About 50,000 people in Hannover are being evacuated from their homes while experts defuse five suspected World War Two bombs.
The operation is the second largest of its kind carried out in Germany, and will affect around a tenth of the city’s population.
The buildings being evacuated include seven care homes, a clinic, and a Continental tyre plant.
Officials hope those affected will be able to return home by the evening.
The evacuation deadline was 09:00 (07:00 GMT) and residents were advised to take necessary items like medication with them, as well as turning off gas and electrical appliances.
Rail travel may also be hit by delays after early afternoon, The Local reported.
The city has set up a programme of museum tours, children’s films, and sporting events to help people spend the day as pleasantly as possible.
Tens of thousands of soup portions are also being prepared, according to the German news agency DPA.
Bomb disposal experts had initially checked as many as 13 suspicious objects, but reports suggest only five were considered possible bombs – two on a building site at the city’s Wedelstaße, and three others nearby.
Allied planes bombed Hannover heavily during World War Two, killing thousands and destroying much of the city.
On 9 October 1943, an especially deadly night, 1,245 people were killed and 250,000 left homeless by 261,000 bombs.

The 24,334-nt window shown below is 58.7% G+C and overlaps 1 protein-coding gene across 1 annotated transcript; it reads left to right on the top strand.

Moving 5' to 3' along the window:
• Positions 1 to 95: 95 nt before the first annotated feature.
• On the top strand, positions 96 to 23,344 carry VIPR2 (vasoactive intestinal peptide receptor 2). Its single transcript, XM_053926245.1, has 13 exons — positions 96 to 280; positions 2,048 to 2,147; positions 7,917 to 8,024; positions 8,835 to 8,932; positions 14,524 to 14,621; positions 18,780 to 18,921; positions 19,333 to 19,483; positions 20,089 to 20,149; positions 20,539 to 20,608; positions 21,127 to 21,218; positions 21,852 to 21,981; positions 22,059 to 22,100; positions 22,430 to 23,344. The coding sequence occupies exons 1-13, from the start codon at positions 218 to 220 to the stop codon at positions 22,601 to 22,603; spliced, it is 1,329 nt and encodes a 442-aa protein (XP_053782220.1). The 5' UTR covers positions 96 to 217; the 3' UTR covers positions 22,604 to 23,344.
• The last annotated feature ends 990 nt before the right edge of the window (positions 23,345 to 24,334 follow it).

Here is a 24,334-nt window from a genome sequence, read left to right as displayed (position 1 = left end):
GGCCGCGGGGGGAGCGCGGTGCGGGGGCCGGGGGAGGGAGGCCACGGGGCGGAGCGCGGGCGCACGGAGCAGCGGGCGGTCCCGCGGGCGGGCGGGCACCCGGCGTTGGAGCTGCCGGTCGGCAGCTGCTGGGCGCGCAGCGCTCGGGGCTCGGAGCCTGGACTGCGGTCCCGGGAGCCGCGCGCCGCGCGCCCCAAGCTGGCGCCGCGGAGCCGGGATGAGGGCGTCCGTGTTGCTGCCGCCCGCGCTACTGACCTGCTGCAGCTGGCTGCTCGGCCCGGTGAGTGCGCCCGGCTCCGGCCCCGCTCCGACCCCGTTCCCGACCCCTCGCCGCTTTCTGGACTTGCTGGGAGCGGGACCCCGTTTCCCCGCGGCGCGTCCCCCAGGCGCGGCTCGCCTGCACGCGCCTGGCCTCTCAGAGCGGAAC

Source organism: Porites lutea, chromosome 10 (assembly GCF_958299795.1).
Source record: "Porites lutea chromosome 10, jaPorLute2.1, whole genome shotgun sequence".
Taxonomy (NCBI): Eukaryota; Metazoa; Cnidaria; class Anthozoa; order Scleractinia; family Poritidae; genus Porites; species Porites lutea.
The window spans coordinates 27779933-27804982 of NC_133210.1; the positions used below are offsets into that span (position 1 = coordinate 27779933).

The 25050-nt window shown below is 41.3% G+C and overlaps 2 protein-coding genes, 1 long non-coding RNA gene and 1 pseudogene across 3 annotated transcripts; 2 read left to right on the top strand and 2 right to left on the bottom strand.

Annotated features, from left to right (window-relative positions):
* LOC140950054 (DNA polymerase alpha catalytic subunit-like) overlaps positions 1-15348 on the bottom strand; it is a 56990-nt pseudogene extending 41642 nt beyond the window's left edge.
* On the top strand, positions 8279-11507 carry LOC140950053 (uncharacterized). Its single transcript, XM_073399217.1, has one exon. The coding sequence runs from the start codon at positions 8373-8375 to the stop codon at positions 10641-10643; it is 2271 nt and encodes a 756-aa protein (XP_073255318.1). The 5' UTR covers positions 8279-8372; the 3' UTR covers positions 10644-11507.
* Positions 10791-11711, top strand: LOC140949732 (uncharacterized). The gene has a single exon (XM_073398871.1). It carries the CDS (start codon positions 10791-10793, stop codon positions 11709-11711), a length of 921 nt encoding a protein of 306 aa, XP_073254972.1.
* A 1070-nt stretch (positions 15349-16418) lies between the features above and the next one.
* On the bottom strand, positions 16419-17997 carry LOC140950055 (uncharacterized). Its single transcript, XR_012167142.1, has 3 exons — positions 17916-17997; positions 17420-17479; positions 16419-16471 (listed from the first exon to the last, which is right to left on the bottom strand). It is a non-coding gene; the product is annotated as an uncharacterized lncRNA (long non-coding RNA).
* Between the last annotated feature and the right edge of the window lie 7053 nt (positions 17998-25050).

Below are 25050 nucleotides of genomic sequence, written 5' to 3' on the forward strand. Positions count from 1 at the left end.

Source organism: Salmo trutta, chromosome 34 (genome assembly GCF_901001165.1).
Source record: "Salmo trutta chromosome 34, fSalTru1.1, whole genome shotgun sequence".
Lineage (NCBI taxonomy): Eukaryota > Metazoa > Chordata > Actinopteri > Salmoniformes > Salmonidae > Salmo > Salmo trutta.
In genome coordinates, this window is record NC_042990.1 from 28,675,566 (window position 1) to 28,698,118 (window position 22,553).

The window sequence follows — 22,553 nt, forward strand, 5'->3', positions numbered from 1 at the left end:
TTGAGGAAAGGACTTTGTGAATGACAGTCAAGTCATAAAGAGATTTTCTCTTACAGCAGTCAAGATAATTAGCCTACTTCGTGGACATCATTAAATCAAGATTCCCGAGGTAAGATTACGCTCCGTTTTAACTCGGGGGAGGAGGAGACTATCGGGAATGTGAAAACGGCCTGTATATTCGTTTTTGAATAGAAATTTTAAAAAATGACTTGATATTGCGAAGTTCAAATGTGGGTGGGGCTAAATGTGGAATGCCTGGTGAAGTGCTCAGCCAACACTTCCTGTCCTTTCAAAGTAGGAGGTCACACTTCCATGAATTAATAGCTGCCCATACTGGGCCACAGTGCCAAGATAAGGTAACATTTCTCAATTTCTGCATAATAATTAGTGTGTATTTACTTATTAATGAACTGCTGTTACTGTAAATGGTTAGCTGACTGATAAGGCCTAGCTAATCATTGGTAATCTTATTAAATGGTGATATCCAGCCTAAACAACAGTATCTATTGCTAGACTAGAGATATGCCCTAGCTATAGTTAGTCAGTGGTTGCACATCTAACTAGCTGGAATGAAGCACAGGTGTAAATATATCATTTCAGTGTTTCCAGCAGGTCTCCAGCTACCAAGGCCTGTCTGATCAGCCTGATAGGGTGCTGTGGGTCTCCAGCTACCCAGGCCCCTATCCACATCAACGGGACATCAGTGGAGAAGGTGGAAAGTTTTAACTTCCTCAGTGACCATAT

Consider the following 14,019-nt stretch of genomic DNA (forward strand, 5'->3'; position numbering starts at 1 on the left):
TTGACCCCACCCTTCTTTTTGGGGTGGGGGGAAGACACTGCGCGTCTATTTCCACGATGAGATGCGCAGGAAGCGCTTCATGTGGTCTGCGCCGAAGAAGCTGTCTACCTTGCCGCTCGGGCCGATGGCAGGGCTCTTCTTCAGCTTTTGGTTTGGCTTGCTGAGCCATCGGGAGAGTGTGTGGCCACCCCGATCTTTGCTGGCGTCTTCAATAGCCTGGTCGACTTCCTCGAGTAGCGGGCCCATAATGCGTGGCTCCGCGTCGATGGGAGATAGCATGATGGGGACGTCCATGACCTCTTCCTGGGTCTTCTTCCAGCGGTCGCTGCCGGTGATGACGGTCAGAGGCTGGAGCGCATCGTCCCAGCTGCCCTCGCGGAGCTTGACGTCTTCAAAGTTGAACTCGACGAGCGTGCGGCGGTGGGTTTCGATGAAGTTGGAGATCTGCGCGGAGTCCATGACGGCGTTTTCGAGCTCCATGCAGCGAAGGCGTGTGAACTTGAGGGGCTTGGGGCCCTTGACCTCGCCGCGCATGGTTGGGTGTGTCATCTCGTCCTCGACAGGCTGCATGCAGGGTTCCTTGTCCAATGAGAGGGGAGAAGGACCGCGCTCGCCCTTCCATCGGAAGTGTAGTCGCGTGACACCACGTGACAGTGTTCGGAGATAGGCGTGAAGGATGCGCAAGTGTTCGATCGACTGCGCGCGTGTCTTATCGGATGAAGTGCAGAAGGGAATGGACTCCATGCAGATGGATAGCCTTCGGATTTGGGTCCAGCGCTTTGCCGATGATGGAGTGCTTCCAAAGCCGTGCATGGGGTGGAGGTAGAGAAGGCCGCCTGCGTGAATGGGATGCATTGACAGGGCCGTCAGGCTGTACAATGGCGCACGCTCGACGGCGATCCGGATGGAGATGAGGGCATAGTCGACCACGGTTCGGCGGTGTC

The largest bomb-related evacuation since the war happened on Christmas Day last year, in Augsburg.
Some 54,000 people had to be moved after a 1.8 tonne bomb was unearthed during building work.
Other WW2 bombs recently discovered in Germany
- May 2015: 20,000 people in Cologne forced to leave their homes after a one-tonne bomb was discovered
- January 2012: A construction worker was killed when his digger hit an unexploded bomb in Euskirchen.
- December 2011: 45,000 people were evacuated from Koblenz after two bombs were found in the riverbed of the Rhine. It took three hours to make them both safe.
- June 2010: Three members of a bomb disposal squad were killed in Goettingen during an operation to defuse a bomb found on a building site.
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